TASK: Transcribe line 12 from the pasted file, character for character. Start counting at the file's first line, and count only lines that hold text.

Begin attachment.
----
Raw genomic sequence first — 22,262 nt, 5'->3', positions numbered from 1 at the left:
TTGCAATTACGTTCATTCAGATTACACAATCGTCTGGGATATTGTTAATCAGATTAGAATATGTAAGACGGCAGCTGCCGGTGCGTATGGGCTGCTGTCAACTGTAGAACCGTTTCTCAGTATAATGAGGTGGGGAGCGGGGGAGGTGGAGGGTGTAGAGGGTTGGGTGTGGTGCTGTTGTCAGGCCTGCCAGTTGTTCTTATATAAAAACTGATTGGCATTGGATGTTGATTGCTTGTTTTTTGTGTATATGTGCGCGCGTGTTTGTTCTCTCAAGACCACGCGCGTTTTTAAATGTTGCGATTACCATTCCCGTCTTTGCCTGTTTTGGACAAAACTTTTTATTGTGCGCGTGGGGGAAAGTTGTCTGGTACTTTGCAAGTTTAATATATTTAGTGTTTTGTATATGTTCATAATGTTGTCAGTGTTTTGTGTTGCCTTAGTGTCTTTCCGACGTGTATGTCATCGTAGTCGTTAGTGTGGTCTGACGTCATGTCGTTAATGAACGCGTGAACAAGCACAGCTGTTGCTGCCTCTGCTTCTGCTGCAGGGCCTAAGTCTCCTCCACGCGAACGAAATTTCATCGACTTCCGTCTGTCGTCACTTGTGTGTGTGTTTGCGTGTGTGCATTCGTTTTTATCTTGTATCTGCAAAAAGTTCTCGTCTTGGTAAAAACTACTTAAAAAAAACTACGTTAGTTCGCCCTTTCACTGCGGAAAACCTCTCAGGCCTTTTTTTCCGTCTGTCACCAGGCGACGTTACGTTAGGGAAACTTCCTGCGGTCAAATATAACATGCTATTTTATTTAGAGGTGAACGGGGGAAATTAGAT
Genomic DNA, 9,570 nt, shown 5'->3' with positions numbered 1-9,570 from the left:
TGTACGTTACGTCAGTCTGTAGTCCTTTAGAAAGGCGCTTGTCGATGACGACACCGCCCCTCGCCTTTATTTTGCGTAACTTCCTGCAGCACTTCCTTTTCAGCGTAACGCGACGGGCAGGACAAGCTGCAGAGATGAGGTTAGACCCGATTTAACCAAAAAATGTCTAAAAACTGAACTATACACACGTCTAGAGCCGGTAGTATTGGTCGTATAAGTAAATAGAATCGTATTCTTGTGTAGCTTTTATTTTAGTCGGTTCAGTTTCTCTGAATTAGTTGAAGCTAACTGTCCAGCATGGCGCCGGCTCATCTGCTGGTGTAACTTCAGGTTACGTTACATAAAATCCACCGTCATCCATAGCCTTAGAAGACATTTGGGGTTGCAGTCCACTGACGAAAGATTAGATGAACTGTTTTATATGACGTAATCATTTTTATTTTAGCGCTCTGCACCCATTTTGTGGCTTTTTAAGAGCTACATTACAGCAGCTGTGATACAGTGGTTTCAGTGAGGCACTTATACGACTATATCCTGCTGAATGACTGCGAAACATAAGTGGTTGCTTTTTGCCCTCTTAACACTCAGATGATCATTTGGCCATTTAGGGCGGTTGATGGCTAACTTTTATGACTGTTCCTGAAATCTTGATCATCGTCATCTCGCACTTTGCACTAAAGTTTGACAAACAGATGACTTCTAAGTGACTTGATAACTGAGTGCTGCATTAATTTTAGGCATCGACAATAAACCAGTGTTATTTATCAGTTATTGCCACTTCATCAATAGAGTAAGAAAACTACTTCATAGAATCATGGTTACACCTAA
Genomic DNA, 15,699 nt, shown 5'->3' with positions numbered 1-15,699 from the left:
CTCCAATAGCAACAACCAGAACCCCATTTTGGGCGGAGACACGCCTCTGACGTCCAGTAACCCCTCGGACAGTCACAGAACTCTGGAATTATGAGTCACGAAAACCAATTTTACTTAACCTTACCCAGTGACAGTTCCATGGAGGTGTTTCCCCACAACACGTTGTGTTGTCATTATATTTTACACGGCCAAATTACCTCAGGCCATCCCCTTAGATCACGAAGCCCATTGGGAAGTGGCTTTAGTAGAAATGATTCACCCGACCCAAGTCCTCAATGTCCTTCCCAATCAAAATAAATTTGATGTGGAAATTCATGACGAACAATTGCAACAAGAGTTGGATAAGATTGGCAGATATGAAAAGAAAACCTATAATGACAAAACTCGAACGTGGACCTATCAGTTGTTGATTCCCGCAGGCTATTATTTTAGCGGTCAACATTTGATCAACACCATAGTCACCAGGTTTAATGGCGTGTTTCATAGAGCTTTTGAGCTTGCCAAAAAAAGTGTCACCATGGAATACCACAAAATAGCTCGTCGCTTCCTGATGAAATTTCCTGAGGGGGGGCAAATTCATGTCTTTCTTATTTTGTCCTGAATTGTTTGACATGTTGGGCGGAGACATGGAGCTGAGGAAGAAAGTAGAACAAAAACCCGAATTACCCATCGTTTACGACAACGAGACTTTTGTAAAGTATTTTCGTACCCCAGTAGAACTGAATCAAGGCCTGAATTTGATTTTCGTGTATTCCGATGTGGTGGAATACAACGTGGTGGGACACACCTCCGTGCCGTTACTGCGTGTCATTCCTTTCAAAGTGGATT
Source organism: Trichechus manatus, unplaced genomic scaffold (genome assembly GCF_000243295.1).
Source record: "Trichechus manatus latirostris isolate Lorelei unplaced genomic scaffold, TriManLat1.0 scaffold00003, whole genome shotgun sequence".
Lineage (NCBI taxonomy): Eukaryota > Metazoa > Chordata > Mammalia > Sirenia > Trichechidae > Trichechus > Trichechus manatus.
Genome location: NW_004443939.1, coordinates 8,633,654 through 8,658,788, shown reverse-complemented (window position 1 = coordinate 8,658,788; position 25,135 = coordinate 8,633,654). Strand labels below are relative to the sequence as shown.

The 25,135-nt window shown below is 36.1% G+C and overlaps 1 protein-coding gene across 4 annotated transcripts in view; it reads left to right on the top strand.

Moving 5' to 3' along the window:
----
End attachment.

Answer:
Moving 5' to 3' along the window: